This never would have happened when I was President. Firstly, since I would regularly inspect the grounds of the university, the staff and employees would usually be on their best behavior. Secondly, I have always felt that schools exist for students. They are the raison d'etre for a university's very being. So the guiding principle for any school is the welfare of the students. So when you disrespect students, you violate the very foundation of for having a school. This is why our policies were always, in a sense, pro-student or progressive in favor of student rights.

Unfortunately, and I hope this is not true, but it seems the student-oriented policies have quickly changed. In fact, a faculty member tweeted me about how the new concessionaire was maltreating the students, stating a situation similar to the text message I received.

What's happening to our beloved university? How can we teach our students the value of respect and dignity when we treat them like crap? I'm very angry about this and I hope that this isn't true. I will call the Executive Vice President and the other officials about this so something can be done to remedy this situation.

Thursday, June 10, 2010


Thank you to everyone who tweeted and sent comments to my blog suggesting a title for my new column at the Philippine Star's Lifestyle Section. The title I've chosen - drumroll please - is "Mano-a-mano." Not only does the title refer to my surname but it also evokes the personal, hard-hitting, and direct - no intermediaries - direction that I want my column to have. Like my blog, my column will be a no spin i.e. "bola-free" zone. My first article will be published on Sunday!

Monday, June 7, 2010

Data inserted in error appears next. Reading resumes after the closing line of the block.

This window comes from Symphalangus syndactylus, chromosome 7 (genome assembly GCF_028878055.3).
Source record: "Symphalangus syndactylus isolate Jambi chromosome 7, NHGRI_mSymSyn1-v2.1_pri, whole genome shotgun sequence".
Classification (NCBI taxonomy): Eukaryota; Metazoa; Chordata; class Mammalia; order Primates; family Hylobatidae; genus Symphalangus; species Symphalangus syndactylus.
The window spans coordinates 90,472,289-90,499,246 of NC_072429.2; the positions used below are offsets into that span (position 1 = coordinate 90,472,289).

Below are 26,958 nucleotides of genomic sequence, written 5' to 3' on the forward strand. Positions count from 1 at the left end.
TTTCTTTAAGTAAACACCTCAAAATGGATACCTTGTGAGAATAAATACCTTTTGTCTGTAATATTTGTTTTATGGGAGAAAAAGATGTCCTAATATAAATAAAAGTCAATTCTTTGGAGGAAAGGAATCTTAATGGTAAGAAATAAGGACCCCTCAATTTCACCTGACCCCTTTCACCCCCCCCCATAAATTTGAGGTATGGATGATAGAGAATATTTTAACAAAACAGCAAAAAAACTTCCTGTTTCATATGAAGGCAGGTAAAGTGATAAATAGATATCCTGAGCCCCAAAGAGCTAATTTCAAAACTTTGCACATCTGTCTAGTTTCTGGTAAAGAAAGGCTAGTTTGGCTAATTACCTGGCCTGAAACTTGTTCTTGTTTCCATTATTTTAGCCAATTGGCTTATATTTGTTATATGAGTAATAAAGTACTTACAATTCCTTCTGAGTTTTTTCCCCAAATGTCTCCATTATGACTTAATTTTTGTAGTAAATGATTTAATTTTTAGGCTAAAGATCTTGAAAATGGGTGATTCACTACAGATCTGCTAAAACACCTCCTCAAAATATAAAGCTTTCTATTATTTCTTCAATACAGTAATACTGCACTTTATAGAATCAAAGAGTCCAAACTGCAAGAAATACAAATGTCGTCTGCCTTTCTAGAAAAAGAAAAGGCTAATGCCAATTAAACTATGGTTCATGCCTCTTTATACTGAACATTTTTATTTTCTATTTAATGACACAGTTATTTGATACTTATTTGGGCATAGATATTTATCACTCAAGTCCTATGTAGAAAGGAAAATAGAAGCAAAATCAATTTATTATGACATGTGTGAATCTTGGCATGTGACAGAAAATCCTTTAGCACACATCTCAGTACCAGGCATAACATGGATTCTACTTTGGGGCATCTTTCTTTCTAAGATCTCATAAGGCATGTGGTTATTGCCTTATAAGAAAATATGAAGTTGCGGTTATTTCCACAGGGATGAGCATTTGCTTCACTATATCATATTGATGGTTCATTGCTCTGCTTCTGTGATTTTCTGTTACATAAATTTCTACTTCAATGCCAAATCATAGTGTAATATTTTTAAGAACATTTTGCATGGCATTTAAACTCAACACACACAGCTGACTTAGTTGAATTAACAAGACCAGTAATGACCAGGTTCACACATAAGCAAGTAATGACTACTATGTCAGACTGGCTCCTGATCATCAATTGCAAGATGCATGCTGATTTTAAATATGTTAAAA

I love vampire movies and books. I watched the Bela Lugosi version of Dracula about ten times. I've read all the Sookie Stackhouse novels, save for the latest one which is not yet available at Powerbooks. But I just can't get Twilight. Now, after seeing this clip, I am enlightened.

Thursday, June 3, 2010


I'm going to write a weekly column for the Philippine Star's Lifestyle section, For Men. It will be coming out every Wednesday and will, naturally, focus on issues that impact on or are of interest to those of us who have a Y-chromosome. Need ing a catchy title, I sent a tweet for some suggestions and here are some of what I got -

1. "Mandate"
2. "A-Men"
3. "Mano Ta Mano" - About five people suggested this
4. "Legally Stylish"
5. "Delta Man"
6. "Whattaman"
7. "Man About Town"

Great suggestions. If you have any other ideas or if you particularly like one of the suggestions, post a comment here. Or send me a tweet.

Tuesday, June 1, 2010

F. Sionil Jose's Open Letter to Noynoy

My wife, Weena, wise woman that she is, emailed me F. Sionil Jose's open letter to Noynoy. I very much appreciate the letter's frank and candid tone. It does not pander. Yet, at the same time, it remains hopeful, giving President-elect Aquino the benefit of the doubt and encouraging him to "redeem (his) father's aborted promise."

Like Mr. Jose, I did not vote for President-elect Aquino but since he obtained the highest number of votes, he is MY President as well. And I want him and his administration to succeed. I believe that after the heat of the electoral battle has subsided, the next step should be for all Filipinos, regardless of party affiliations, to work together to address the great challenges of poverty and corruption.
Moreover, in the long run, the success of the Aquino administration will benefit all of us.

So best of luck to you Noy, you have my prayers and like Mr. Jose, I expect much from you.

An open letter to Noynoy
HINDSIGHT By F Sionil Jose (The Philippine Star) Updated May 23, 2010 12:00 AM

Dear Noynoy,

You are now swamped with suggestions and advice, but just the same, I hope you’ll have time to read what this octogenarian has to say.